Jewish, Muslim, and Christian leaders meet openly in Jerusalem.The Interreligious Coordinating Council in Israel and the Konrad Adenauer Foundation recently hosted a very special and timely symposium on the topic When is War Justified? The Case of Iraq.
Before a full audience at the Mishkenot Sha’ananim in Jerusalem, responsible reflections were offered by H.E. Msgr. Pietro Sambi, Papal Nuncio in Israel; Rabbi Mordechai Piron, former Chief Rabbi of the Israel Defense Forces; and Prof. Mustafa Abu Sway, of Al Quds University.
The very fact that this trialogue could happen at all in Israeli society today is quite amazing. In the heart of Jerusalem, an orthodox rabbi, a Muslim scholar and a representative of the Holy See sat side by side and engaged in a serious and sensitive dialogue on the most important issue affecting our world and our country – the impending was in Iraq.
The evening was opened by Dr. Johannes Gerster, Director of the Konrad Adenauer Foundation in Israel who said that in his view, speaking as a German, the World War that was fought by the United States and the Allies against Nazism was certainly a justified war. This cannot be said about many other wars in the world since the end of World War II.
Moreover, according to Dr.Gerster, “it is important for democracy in Israel to be able to discuss this question.”
Representing the Pope, H.E. Msgr.Sambi, Papal Nuncio to Israel, said that when some of his diplomatic colleagues suggested to him not to speak at this symposium because he would be “burnt”, he responded by saying that “I am ready to be burned for peace, not for war.”
Msgr Sambi quoted from Pope John XXIII’s famous encyclical in 1965 entitled Pacem in Terris, (Peace on Earth) and said that “the Pope presented himself to the UN at that time as an expert on humanity, not on war.”
In an interesting twist, the Pope quoted President John F. Kennedy who said “Humanity must put an end to war or war will put an end to humanity.” Bringing things up to date, Msgr. Sambi explained that the view of the Holy See today can be summed up in three points: 1) War is not unavoidable. 2) War must be the last resort, and 3) War is a defeat for humanity.
A Jewish point of view was expressed vividly in Hebrew – with simultaneous translation – by Rabbi Piron. War in Judaism is a catastrophe, according to Jewish sources, from the Bible and in rabbinic sources. It is a failure of humanity. Judaism opposes war. Any killing of a man in war is murder and diminishes God’s presence in the world. Judaism is a universalistic religion, believing that all human beings are created in the Image of God. But – and there was a big but – there are two exceptions:
1) A war of defense, i.e. when an enemy launches an attack to destroy the Jewish People and the Jewish state, we have a right to defend ourselves.
2) A preventive war, when an enemy conspires to wipe you out – and has clearly stated plans to destroy your people and state through violent means – you have a right not only to self-defense but a right to pre-emptive war.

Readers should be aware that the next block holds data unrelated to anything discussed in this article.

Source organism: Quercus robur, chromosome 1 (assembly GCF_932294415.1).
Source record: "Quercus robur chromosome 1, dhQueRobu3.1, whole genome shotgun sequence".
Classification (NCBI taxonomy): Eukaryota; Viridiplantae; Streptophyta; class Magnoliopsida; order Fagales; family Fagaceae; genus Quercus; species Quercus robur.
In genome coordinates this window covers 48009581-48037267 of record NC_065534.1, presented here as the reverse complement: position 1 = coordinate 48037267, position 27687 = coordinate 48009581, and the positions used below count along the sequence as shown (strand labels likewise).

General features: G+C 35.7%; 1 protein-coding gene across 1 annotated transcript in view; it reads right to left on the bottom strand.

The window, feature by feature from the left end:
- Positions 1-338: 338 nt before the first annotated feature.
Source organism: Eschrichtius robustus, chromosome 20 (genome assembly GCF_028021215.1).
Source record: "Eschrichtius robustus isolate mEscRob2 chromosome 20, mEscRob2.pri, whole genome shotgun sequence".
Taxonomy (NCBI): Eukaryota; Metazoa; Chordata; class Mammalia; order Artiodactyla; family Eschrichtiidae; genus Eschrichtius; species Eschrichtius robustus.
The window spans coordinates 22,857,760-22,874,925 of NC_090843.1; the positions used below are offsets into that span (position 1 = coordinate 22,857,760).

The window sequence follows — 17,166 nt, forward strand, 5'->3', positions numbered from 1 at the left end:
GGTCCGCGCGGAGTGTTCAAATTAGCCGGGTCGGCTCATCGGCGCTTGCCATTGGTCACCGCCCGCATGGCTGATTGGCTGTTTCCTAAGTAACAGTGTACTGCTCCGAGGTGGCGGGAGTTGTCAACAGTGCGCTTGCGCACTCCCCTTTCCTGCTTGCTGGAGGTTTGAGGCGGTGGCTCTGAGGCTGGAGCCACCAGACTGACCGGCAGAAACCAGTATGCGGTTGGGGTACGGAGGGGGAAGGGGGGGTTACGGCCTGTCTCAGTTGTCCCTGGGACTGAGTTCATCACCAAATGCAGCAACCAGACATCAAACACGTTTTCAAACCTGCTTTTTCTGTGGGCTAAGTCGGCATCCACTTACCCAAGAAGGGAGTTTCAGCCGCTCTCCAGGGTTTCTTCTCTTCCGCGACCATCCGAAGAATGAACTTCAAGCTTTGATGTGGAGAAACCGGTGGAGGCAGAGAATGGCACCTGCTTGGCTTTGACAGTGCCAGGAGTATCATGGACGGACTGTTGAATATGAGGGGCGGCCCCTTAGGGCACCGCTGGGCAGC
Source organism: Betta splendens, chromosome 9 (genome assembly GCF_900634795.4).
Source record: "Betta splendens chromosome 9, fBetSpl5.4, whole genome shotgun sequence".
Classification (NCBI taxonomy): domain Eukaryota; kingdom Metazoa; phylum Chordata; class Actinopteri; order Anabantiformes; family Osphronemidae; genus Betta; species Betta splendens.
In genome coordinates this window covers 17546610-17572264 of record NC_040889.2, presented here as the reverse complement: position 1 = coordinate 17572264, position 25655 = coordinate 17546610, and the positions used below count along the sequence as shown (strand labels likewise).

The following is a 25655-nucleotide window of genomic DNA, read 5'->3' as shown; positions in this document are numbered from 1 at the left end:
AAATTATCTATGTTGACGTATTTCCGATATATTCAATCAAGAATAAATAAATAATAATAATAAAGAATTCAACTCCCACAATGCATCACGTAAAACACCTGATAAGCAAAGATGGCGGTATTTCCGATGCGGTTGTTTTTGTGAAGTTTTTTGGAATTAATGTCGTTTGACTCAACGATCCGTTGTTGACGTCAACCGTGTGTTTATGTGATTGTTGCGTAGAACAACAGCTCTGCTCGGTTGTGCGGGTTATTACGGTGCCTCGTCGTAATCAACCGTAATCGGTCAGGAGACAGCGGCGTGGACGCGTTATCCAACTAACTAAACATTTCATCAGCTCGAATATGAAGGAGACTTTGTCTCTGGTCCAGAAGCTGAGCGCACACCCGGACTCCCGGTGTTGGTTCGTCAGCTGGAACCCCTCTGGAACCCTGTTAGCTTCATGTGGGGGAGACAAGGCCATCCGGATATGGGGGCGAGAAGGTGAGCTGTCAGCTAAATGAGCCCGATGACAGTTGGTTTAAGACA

The Talmud teaches, “when someone comes to kill you, rise up and kill him first.” One can argue whether the moment has been reached to launch a preventive war. This is a decision for the professionals. In any event, Israel is not part of this war against Iraq, according to Rabbi Piron.
A very different point of view was expressed by Prof. Abu Sway of Al Quds University, a Palestinian university in Jerusalem. He began by preaching peace, by saying that Islam means peace and that therefore the possibilities of peace exist in principle.
But then he launched into stinging critiques of U.S. and Israeli policies. Why only criticize Iraq for ignoring U.N. resolutions, when Israel has done so for decades? If countries which have weapons of mass destruction should be rid of these weapons, why does this not apply to Israel?
And doesn’t the United States already have its hands stained by the dropping of a nuclear bomb on Hiroshima which killed and maimed thousands of innocent people and left wounds and scars for generations? In Professor Abu Sway’s view, changing an evil should not lead to a greater evil. This would be the case if the U.S. were to attack Iraq at this time.
The question and answer period brought the discussion back to the Israeli-Palestinian conflict. Interestingly, more of the questions focused on the conflict in Israel and the Middle East than on the upcoming war against Iraq. Even global events like the War Against Terrorism and the War Against Iraq always bring the subject back to our conflict here.
In Israel, the Iraq situation is inevitably looked at through our own particular lenses – how will the war (or the absence of war in this case) affect the possibilities of Israelis and Palestinians to renew the peace process and learn to live in peace? It seems that this issue is very much on the minds of the peoples of Israel and the Palestinian Authority today, as much as the war in Iraq itself.